In a best-case scenario, concurred Weaver, a business has kept good books for a year or more and has documented and prepared the company for a maximized valuation. "Think of it as … you're cleaning house and you need to make it presentable. The same thing goes for a corporation, and there are things you have to do to make it presentable to someone else."
How to make it presentable? Think of things that could enhance that valuation, Weaver said, such as paying down your debt or line of credit, or getting more aggressive about acquiring new customers. He also advises documenting your policies and procedures and trying to improve your margin. Again, Weaver emphasized, "if the whole company depends on you as owner or CEO, it's going to be really hard selling it."
Finding a potential buyer
For those managed services companies that have prepared well for an acquisition, there is no shortage of companies that want to invest, Weaver said. The question is how do you go about finding them?
He says you need to make your intentions known -- either through an intermediary that specializes in mergers and acquisitions [M&As] or through existing contacts. "It's a small community we live in, globally," Weaver said. Trade shows and conferences are also good ways of putting your name out there.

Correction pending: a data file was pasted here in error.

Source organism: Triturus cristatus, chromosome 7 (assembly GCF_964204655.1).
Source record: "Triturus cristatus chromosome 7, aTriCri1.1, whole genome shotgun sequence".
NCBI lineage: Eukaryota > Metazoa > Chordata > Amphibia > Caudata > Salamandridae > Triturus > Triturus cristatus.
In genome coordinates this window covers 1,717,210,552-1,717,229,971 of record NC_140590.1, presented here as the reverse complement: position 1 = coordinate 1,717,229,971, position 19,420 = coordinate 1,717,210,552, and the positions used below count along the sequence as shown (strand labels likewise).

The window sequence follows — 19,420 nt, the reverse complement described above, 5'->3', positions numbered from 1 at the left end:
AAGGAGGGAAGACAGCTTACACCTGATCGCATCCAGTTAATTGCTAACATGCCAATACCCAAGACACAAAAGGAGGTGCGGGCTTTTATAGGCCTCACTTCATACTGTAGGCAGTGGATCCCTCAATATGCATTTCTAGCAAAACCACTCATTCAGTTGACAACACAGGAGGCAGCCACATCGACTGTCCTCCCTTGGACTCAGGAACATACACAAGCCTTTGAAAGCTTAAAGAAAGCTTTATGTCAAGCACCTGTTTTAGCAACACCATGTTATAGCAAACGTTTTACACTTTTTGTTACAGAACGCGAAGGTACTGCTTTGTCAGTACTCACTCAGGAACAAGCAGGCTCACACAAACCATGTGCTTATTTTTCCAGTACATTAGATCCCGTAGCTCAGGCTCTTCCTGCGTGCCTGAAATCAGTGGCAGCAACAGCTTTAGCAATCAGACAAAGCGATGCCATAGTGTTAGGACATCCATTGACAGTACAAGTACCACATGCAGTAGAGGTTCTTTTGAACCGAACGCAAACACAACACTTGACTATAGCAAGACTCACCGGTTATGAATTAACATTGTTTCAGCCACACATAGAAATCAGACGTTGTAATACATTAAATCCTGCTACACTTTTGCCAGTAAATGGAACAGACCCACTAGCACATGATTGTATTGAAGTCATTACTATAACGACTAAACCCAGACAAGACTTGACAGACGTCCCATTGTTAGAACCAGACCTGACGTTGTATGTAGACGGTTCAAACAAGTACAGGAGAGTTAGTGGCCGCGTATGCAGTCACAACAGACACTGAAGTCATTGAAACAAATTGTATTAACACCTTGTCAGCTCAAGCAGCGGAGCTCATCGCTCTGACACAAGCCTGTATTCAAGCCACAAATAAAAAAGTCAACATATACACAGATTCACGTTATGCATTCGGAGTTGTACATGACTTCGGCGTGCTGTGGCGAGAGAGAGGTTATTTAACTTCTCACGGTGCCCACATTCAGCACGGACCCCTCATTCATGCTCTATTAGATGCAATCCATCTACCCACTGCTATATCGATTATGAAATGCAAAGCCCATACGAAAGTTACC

It's good to talk to other providers in the community since there could be other VARs interested in making an acquisition, which is one method of succession planning, he said. Another option to consider is a merger with a like-sized company. Weaver cited the example of software vendor Kaseya, which was acquired earlier this year by investment firm Insight Venture Partners, which bought out the three original shareholders.
"In that scenario, they had good succession planning because they knew down the road they would want to sell," he observed.
Finding a buyer usually boils down to a combination of timing and having a good brand that your peers know about, said Weaver. The ideal situation is being at the peak of your brand awareness in the community, having a financial story that backs that up and then meeting someone at, say, a networking dinner and finding yourself in a discussion about an acquisition. But, he acknowledges, there are not many cases where things fall so neatly into place.
Weaver said that right now he knows of about five or six MSPs actively trying to sell either due to illness or because they want to retire or are tired of running a business, which he said is a fairly typical number. "It spiked up before some of the [US] tax hikes that were anticipated that drove a lot of companies to do deals before end of 2012."
Examples of how to sell a small business